Structure with Rings of Proportionally Identical Arched Vaults

2002 Arches

2002 ArchesPoster of cutaway view of proportional arch structure surrounded with a pattern of other views

2002 ArchesView from ground level into and across the proportional arch structure center

Aesthetic & Mathematical Inspiration

Escher and Coxeter

M. C. Escher responded to the some of the mathematician H. S. M. Coxeter’s work. Specifically, Escher was fascinated with a figure which “depicts a tessellation of the hyperbolic plane by right triangles” Coxeter Tesselation (Wikipedia). The Circle Limit III, 1959 was a result of M. C. Escher’s ‘Limit’ tesselations. Another is the print Square Limit, 1964. It is in the National Gallery of Art. In both the upper size ‘Limit’ is obvious. Both Escher’s and Coxeter’s creations of limit tesselations of the plane are two dimensional. I was aware of some of Escher’s ‘Limit’ pieces, but not Coxeter’s. In conclusion, my arched form displays how this hyperbolic limit approach can be applied three dimensionally in real world architecture.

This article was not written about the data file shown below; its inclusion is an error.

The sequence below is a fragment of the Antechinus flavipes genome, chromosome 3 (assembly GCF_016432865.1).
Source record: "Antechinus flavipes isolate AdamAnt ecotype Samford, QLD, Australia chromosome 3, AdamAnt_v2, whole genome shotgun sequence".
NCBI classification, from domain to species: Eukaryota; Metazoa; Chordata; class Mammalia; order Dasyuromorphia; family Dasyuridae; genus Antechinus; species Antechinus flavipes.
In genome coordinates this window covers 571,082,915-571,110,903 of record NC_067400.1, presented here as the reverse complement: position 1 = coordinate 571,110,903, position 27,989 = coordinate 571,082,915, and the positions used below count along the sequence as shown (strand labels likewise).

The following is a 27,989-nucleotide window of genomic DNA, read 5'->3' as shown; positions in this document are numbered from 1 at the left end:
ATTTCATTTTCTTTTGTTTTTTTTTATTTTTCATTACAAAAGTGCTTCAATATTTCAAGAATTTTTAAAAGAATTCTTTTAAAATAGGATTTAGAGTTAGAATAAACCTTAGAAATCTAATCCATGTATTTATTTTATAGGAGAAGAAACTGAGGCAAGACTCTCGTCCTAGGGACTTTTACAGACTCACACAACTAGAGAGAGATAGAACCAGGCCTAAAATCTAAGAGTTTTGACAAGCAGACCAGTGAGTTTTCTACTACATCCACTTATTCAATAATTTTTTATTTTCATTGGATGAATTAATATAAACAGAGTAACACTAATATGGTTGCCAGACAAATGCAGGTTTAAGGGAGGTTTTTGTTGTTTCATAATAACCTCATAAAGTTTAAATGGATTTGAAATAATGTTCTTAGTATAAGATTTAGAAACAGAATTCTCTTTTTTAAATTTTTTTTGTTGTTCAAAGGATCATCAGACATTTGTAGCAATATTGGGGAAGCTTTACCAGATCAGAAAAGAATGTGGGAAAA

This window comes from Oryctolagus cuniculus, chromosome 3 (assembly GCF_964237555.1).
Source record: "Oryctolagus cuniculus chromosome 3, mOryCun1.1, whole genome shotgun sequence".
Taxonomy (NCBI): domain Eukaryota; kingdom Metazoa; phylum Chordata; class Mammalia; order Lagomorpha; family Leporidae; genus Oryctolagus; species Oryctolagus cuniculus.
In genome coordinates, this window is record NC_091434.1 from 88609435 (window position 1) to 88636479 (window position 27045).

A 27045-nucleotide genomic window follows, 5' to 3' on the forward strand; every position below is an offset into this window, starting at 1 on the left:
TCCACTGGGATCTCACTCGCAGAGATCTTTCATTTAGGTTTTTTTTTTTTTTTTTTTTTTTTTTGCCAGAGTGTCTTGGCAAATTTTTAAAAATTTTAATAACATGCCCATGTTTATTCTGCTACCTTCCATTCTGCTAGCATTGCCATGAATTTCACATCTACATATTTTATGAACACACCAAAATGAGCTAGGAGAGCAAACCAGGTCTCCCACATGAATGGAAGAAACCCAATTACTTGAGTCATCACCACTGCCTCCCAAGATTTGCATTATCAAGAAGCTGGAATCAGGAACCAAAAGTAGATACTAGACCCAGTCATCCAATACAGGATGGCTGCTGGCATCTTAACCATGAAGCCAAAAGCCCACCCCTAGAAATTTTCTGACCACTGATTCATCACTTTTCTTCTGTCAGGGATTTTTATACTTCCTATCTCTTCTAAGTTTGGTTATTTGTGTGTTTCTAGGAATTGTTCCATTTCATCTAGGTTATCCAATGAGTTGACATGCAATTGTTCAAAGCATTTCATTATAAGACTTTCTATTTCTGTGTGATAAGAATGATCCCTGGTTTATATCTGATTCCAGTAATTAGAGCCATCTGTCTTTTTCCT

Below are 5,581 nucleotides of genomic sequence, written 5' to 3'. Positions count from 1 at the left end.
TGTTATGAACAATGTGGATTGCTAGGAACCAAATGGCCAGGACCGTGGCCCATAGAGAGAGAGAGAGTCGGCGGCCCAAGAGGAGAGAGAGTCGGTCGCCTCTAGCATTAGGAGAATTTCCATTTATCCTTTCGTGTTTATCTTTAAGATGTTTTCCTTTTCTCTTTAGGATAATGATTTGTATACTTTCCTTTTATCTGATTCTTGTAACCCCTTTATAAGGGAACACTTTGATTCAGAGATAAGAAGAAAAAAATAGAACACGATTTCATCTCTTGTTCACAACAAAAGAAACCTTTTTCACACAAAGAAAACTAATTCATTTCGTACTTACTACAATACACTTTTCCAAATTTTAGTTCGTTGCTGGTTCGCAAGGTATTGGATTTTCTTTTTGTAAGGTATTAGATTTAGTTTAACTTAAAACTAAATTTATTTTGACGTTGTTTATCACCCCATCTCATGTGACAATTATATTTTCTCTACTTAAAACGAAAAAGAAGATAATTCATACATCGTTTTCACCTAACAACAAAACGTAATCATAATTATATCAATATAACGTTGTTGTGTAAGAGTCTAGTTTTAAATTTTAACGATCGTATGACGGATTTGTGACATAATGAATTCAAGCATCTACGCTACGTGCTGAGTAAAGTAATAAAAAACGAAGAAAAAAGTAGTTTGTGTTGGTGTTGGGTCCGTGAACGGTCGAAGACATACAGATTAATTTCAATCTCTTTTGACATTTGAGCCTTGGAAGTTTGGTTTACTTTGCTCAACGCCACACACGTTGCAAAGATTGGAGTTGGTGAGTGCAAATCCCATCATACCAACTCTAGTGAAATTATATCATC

The Two Types of Arch Springs in 2002 Arches

Major & Minor

2002 ArchesMajor Column Springing

The major column springing has pairs of primary (1), secondary (2), tertiary (3), and quaternary (4) arch sizes in the order 12344321.

2002 ArchesPlan view of a proportional arched structure

Each vault is a regular 45° 90° 45° right triangle. The result is arches whose sizes are related by the square root of 2. This plan view has one additional outer ‘ring’ of even smaller arched vaults than the arched model. This demonstrates that the ‘rings’ can be extended at will until their relative size is impractically small.

2002 ArchesMinor Column Springing

The minor column springing has pairs of secondary (2), tertiary (3), and quaternary (4) arch sizes in the order 22344322.

2002 ArchesView of vaults

2002 ArchesView of Major Vault Springing

Short Animation of 2002 Arches

Angel’s Eye View